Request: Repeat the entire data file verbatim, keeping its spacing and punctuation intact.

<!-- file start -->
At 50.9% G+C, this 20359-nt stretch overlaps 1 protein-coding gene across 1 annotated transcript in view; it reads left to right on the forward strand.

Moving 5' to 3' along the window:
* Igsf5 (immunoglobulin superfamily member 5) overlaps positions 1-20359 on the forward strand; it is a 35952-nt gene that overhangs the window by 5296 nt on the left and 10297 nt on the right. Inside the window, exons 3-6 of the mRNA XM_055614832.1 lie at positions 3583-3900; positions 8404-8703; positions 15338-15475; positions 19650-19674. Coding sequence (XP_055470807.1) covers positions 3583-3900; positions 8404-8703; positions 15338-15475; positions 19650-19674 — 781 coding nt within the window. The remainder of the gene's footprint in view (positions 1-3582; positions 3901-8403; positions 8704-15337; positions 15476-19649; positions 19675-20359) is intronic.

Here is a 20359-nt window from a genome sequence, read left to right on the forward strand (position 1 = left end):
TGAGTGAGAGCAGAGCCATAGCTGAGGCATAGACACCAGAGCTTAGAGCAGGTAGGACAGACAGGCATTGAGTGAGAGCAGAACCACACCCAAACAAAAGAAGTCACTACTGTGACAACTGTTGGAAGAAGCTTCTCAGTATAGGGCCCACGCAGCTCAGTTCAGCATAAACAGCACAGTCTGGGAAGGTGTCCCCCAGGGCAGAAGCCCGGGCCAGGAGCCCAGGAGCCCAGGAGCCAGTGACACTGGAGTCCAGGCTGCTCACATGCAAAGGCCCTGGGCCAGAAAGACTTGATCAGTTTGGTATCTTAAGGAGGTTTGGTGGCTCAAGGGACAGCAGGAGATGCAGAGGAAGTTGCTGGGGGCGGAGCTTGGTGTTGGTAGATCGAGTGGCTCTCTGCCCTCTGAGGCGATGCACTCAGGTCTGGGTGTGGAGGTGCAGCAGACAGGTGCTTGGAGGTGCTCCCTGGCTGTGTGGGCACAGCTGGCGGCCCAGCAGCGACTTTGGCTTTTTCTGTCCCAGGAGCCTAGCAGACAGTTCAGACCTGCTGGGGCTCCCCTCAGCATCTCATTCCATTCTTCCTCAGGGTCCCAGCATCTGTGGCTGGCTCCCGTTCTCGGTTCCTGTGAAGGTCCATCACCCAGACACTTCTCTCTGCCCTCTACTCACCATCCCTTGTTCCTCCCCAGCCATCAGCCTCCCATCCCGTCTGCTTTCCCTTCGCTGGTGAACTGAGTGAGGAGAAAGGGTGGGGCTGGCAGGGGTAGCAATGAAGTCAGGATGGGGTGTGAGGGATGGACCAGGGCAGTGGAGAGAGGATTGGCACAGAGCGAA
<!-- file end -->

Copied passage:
At 50.9% G+C, this 20359-nt stretch overlaps 1 protein-coding gene across 1 annotated transcript in view; it reads left to right on the forward strand.

Moving 5' to 3' along the window:
* Igsf5 (immunoglobulin superfamily member 5) overlaps positions 1-20359 on the forward strand; it is a 35952-nt gene that overhangs the window by 5296 nt on the left and 10297 nt on the right. Inside the window, exons 3-6 of the mRNA XM_055614832.1 lie at positions 3583-3900; positions 8404-8703; positions 15338-15475; positions 19650-19674. Coding sequence (XP_055470807.1) covers positions 3583-3900; positions 8404-8703; positions 15338-15475; positions 19650-19674 — 781 coding nt within the window. The remainder of the gene's footprint in view (positions 1-3582; positions 3901-8403; positions 8704-15337; positions 15476-19649; positions 19675-20359) is intronic.

Here is a 20359-nt window from a genome sequence, read left to right on the forward strand (position 1 = left end):
TGAGTGAGAGCAGAGCCATAGCTGAGGCATAGACACCAGAGCTTAGAGCAGGTAGGACAGACAGGCATTGAGTGAGAGCAGAACCACACCCAAACAAAAGAAGTCACTACTGTGACAACTGTTGGAAGAAGCTTCTCAGTATAGGGCCCACGCAGCTCAGTTCAGCATAAACAGCACAGTCTGGGAAGGTGTCCCCCAGGGCAGAAGCCCGGGCCAGGAGCCCAGGAGCCCAGGAGCCAGTGACACTGGAGTCCAGGCTGCTCACATGCAAAGGCCCTGGGCCAGAAAGACTTGATCAGTTTGGTATCTTAAGGAGGTTTGGTGGCTCAAGGGACAGCAGGAGATGCAGAGGAAGTTGCTGGGGGCGGAGCTTGGTGTTGGTAGATCGAGTGGCTCTCTGCCCTCTGAGGCGATGCACTCAGGTCTGGGTGTGGAGGTGCAGCAGACAGGTGCTTGGAGGTGCTCCCTGGCTGTGTGGGCACAGCTGGCGGCCCAGCAGCGACTTTGGCTTTTTCTGTCCCAGGAGCCTAGCAGACAGTTCAGACCTGCTGGGGCTCCCCTCAGCATCTCATTCCATTCTTCCTCAGGGTCCCAGCATCTGTGGCTGGCTCCCGTTCTCGGTTCCTGTGAAGGTCCATCACCCAGACACTTCTCTCTGCCCTCTACTCACCATCCCTTGTTCCTCCCCAGCCATCAGCCTCCCATCCCGTCTGCTTTCCCTTCGCTGGTGAACTGAGTGAGGAGAAAGGGTGGGGCTGGCAGGGGTAGCAATGAAGTCAGGATGGGGTGTGAGGGATGGACCAGGGCAGTGGAGAGAGGATTGGCACAGAGCGAA